The decade's idealism proved "no match for neoliberalism and globalization," Brown observes. And as a result, she argues, "the failures of Habitat were not really its own. You had very good principles that made a tonne of sense, up against a tidal wave of history going in the other direction."

That toll of that history is now apparent in Vancouver, she says: "We have the second-worst affordability in world, which is pretty ironic considering we hosted the conference."

Idealism flagged

Her analysis is shared by one of today's most influential urban thinkers. An emeritus professor of planning at the University of California, Los Angeles, and honorary professor at UBC, John Friedmann was seven years into his research after two decades as an overseas development planner when the Vancouver Declaration was adopted.

"At the time, no one knew that 1976 would be what, in world historical terms, I would call a 'hinge' year," Friedmann told a UBC Urban Design Forum in March, one “that marks the end of one era and the beginning of another that in 1976 none of us clearly envisioned."

In the new era, he said, "neoliberal gurus encouraged fierce inter-city competition to attract footloose capital. There would be winners and losers."

So, what should we learn from Habitat's failure to stand up to the neoliberal assault on the very idea of a public interest in affordable, appropriate housing?

Not to abandon that distant era’s impulses to social justice, Friedmann says, but rather to build new solutions from the ground up, directly engaging those citizens who will be most personally affected by urban planning decisions.

"Long-term, visionary planning," he said, "makes little sense, since many of these plans are likely to come to grief."

Gurstein chuckles at Friedmann's grim assessment of idealistic urban design. "I'm not as pessimistic!" she said.

The problem, she believes, isn't idealism. Instead, it's our government's failures to uphold the Vancouver Declaration's vision of housing freed from the influence of real estate speculation and developments disproportionately aimed at the wealthy.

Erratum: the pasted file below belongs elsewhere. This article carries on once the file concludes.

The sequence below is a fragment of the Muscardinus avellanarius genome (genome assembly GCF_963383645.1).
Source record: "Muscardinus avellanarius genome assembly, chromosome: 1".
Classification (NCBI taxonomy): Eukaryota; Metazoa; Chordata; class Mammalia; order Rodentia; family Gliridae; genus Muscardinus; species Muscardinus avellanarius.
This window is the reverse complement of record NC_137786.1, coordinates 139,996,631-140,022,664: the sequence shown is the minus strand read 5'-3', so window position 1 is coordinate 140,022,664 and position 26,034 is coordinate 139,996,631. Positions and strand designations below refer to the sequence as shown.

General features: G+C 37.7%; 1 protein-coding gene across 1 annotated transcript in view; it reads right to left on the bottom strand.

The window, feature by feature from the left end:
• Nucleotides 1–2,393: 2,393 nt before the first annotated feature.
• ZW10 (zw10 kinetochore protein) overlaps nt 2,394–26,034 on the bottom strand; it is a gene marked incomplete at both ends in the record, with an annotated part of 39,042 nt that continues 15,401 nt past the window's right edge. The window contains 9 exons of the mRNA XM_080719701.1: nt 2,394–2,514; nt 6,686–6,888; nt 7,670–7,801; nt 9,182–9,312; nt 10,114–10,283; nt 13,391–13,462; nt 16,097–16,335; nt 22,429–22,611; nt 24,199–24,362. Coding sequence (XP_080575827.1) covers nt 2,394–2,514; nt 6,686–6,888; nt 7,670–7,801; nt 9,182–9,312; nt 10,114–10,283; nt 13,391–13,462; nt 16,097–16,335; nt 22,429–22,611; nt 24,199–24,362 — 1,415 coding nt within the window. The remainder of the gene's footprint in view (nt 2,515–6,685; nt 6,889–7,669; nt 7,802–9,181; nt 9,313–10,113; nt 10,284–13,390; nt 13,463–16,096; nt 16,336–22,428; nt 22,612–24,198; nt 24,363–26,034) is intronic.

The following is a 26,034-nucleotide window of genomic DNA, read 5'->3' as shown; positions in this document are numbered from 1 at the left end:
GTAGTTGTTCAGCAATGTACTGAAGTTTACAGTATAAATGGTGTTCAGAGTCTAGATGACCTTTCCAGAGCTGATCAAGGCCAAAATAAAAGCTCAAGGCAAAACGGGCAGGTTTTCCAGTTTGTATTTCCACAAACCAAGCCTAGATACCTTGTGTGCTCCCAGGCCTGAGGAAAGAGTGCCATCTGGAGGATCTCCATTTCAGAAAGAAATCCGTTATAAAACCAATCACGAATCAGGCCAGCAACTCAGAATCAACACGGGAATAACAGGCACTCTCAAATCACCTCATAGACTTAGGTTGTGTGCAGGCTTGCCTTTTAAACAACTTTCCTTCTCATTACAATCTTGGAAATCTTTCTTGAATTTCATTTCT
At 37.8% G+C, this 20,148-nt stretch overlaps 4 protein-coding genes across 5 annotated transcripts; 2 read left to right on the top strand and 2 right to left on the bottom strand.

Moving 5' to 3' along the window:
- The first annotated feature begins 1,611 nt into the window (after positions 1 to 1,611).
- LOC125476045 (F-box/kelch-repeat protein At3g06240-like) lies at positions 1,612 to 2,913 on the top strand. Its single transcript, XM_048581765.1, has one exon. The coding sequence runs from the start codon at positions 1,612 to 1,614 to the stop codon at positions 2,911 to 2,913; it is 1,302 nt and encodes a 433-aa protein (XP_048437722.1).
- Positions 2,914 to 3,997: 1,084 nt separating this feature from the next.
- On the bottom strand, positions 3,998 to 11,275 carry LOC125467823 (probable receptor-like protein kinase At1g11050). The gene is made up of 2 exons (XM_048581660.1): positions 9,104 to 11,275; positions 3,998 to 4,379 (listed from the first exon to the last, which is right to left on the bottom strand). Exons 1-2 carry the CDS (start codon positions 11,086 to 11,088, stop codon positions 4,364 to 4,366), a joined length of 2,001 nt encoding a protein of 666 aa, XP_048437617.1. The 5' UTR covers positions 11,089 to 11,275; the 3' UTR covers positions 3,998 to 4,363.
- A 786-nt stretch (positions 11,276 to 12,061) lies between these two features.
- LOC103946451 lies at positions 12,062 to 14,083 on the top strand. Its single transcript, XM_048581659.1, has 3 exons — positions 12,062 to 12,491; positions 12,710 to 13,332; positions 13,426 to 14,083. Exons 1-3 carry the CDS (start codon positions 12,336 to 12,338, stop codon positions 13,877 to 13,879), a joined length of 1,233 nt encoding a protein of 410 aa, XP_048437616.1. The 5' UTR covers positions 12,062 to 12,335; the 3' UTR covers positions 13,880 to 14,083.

"All the other forces will do what they're going to do," the city resident and UBC authority argues. "We need government intervention in the urban realm again."

A moment to think of neighbours

Today a small historic plaque at Jericho Beach recalls a singular "moment in time … when people came together to think of their neighbour."

The city tore down the Jericho Beach wharf that once welcomed the world outside the long-gone aircraft hangars in 2011. One of the last Habitat demonstration projects, Marine Gardens, is slated to be replaced by new housing towers.

Another, in False Creek South, frets about its future when city land leases expire over the coming decades.

Forty years after the last gavel fell at the UN’s inaugural Habitat conference, Gurstein serves as a director of the Centre for Human Settlements at UBC, which seeks to preserve its documents and knowledge.

But she believes Habitat's real influence can't be read in buildings or archives, but in what the city has since become. "It really did help shape what happened to Vancouver after," she said, "because there was a critical mass of people who started to really understand our city."

Nonetheless, she adds, "we've gone down a different path" since then. Had the city followed the Declaration that bears its name, Gurstein believes, "we'd probably have much better cities than we do now."  [Tyee]